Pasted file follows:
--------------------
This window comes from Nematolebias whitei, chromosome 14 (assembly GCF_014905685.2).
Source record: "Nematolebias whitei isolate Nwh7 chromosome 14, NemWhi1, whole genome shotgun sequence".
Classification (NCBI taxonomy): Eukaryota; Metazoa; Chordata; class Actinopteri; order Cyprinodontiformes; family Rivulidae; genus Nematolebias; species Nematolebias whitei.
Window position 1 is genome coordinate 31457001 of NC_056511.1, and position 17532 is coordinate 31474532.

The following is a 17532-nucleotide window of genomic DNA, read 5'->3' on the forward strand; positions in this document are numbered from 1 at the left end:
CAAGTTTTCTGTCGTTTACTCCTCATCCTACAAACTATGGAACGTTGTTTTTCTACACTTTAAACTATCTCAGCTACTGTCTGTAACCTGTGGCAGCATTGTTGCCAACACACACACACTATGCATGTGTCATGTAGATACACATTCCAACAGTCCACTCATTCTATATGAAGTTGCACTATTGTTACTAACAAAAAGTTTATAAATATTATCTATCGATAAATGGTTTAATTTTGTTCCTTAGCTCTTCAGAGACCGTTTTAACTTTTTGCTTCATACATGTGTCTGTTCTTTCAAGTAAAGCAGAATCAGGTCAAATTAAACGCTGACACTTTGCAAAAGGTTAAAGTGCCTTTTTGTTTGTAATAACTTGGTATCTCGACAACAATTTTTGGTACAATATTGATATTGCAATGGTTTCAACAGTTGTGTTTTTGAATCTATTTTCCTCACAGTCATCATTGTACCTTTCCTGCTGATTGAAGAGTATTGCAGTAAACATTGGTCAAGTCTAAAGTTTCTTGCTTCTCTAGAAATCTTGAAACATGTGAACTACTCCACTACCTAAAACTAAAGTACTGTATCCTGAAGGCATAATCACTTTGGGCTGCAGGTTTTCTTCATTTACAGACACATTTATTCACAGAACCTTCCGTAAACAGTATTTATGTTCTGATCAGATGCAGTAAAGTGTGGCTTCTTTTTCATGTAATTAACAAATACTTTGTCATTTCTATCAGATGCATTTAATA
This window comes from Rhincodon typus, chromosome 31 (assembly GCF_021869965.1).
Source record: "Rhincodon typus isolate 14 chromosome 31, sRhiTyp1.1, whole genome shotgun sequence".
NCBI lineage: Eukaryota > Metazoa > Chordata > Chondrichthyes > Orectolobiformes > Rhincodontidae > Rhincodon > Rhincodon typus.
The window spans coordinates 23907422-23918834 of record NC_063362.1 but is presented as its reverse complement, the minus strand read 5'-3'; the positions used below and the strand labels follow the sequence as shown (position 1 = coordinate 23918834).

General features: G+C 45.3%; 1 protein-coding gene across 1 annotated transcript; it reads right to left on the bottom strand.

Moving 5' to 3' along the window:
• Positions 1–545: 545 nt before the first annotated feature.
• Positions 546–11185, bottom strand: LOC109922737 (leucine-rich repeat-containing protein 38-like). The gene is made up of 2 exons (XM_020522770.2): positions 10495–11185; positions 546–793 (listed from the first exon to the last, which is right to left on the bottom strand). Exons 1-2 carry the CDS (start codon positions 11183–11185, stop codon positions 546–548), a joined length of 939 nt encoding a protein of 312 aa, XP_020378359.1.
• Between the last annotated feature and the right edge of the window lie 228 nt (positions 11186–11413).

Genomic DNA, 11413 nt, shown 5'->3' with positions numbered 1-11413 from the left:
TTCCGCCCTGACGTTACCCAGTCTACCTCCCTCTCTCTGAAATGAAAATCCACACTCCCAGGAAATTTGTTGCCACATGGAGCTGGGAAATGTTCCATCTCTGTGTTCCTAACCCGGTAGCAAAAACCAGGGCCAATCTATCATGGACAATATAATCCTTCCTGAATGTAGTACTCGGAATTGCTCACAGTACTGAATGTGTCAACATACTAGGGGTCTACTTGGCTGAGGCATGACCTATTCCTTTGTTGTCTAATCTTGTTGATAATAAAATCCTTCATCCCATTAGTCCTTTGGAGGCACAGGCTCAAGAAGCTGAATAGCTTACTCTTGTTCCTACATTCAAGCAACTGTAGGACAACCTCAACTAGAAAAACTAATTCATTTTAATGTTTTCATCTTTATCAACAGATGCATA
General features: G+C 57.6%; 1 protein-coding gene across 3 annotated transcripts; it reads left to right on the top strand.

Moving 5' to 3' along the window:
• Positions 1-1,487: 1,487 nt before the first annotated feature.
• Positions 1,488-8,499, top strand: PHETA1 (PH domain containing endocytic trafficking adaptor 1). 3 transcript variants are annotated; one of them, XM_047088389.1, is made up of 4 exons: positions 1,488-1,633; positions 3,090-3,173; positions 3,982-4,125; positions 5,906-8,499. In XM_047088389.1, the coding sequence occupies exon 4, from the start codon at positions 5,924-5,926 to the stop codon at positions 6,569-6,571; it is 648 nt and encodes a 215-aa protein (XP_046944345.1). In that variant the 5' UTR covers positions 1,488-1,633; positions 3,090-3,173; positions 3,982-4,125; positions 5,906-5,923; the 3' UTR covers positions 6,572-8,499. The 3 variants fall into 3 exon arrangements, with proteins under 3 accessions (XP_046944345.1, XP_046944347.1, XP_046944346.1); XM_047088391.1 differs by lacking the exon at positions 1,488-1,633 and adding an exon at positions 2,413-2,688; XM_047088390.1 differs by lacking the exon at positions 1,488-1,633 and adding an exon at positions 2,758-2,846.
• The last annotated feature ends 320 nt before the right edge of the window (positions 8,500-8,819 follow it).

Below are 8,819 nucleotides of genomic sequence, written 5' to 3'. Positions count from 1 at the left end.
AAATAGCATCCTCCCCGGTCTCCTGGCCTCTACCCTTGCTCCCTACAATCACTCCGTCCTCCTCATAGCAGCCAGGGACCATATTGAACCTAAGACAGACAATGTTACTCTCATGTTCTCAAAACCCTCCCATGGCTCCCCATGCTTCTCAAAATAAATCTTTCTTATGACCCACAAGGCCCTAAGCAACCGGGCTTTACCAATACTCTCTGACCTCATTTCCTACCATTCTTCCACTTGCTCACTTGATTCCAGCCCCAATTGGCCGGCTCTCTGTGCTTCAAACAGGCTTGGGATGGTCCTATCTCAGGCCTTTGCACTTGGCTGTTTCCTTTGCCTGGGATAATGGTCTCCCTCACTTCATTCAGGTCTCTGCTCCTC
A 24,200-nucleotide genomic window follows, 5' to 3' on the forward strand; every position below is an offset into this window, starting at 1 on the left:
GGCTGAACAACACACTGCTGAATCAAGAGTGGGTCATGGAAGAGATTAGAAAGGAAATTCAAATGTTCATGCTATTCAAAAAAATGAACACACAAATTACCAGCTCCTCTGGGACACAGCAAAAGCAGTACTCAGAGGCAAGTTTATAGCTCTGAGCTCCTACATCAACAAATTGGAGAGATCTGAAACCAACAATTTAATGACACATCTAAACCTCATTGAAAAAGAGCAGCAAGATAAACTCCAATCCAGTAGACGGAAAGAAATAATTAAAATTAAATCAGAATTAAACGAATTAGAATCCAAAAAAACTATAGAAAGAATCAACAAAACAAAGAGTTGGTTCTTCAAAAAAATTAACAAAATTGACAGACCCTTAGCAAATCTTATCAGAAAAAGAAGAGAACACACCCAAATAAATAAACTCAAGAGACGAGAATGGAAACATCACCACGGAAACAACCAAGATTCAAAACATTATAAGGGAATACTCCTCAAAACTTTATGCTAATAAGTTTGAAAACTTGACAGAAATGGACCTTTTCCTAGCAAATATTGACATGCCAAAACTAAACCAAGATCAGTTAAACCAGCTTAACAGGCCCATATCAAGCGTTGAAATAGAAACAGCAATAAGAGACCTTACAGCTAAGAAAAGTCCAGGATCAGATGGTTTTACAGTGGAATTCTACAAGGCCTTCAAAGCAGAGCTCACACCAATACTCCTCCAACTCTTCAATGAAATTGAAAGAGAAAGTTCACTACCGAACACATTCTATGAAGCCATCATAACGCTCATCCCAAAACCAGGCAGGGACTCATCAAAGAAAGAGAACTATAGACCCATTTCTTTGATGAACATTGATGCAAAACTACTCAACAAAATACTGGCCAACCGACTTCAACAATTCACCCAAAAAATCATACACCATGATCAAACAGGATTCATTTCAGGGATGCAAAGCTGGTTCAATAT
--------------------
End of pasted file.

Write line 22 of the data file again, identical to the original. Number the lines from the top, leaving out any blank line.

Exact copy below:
• The last annotated feature ends 320 nt before the right edge of the window (positions 8,500-8,819 follow it).